- Edwards Releases Senate Fundraising Totals
- Academics Say Higher Education Prepared Them for Higher Office
- Top Races to Watch in 2016: The Mountain Region
- Top Races to Watch in 2016: New England
- Top Races in 2016: The Midwest
Montgomery said she was unaware that the Center for State Courts was Hunter’s only lobbying client when they signed up, and Hunter did not sign another client until earlier this year, when he registered to lobby for Mercer University. Hunter filed paperwork with the Georgia Secretary of State on Jan. 15, 2008, to register his company, MH Strategies, which is also the name of the firm that Gingrey is paying for consulting services. No other federal campaign has paid MH Strategies, according to FEC records.
Shortly after Hunter was hired by the state courts association, Chesshire retired in the wake of allegations of sexual improprieties. In August 2008, a special investigator hired by the county issued a report alleging that Chesshire engaged in sexual activity with young employees, including having sex with an intern in a judge’s chambers, according to news reports. Chesshire was never charged with wrongdoing, and his attorney, Diane Woods, said he was not fired and did not resign. “He was up for retirement anyway,” Woods said. Chesshire “totally denied everything, and nothing ever came of it.”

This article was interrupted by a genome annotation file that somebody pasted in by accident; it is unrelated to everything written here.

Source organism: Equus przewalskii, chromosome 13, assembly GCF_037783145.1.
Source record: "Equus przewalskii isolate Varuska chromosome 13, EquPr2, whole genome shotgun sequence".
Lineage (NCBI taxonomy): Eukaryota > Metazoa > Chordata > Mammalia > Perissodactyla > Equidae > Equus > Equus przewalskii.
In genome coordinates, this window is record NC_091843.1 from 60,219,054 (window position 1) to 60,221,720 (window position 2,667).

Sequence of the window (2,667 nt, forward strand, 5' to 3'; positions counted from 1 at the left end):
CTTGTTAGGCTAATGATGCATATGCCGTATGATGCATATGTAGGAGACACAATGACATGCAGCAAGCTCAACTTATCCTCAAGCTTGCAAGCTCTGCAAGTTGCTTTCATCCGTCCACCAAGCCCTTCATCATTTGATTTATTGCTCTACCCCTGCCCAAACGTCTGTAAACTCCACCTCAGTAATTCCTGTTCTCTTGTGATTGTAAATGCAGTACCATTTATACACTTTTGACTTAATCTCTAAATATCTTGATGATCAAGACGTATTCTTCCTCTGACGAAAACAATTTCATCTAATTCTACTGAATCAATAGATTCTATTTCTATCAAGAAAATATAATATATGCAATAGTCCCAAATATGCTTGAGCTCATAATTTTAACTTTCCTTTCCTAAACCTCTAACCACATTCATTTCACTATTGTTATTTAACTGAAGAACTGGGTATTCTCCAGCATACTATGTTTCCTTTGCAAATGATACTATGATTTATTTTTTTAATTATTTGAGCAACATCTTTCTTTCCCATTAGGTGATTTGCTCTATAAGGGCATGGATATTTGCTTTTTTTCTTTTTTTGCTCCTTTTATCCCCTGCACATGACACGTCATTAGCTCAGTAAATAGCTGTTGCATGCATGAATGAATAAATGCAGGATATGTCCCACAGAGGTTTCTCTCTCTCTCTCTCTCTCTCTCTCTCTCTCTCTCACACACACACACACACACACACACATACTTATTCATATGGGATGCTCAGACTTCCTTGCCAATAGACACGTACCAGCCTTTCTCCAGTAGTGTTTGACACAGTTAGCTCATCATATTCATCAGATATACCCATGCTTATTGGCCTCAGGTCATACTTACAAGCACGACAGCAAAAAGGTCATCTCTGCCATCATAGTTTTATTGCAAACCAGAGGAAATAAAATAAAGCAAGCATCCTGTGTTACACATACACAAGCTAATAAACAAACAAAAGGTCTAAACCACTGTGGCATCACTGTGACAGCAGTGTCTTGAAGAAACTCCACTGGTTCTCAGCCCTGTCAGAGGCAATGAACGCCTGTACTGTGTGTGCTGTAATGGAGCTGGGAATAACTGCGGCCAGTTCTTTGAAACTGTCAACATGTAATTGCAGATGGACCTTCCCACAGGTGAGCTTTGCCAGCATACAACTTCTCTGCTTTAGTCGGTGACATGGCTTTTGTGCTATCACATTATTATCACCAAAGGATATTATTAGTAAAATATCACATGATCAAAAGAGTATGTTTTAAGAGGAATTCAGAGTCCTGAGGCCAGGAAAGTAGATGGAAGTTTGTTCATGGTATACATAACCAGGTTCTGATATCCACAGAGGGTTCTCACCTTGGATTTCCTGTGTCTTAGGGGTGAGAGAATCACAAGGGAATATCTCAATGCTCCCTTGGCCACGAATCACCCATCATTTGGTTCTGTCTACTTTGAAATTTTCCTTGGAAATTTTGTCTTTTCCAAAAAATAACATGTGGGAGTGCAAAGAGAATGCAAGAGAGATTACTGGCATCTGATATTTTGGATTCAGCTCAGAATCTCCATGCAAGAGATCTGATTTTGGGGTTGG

Hunter said he was not involved at all in Gingrey’s 2007 earmark request for the court managers association. “That is a long-standing earmark that had gone back several years,” he said.
Hunter left Gingrey’s office in January of that year and had gone to work in finance. He was not involved with Gingrey again until early 2008, when he resumed consulting for the campaign, Hunter said. Hunter said he is a strategic consultant, not a fundraising consultant for Gingrey.
When he signed on to lobby for the state court center, “they had the need for someone who is going to put a lot of time into building relationships with them on the Hill ... to help the Congress become aware of how they serve the public,” Hunter said. “It was something that I put countless hours into.” The 2008 earmark “was a national effort,” Hunter said, with support of several state chief justices and U.S. Senators as well.
Steve Ellis, vice president of Taxpayers for Common Sense, said Hunter’s arrangement with Gingrey is unusual. “Plenty of lobbyists hold fundraisers for Members, but they are not the official fundraiser for the campaign,” he said.
Sunlight Foundation director Bill Allison said the arrangement “makes it awfully hard to maintain a Chinese wall” between campaign operations and earmarks.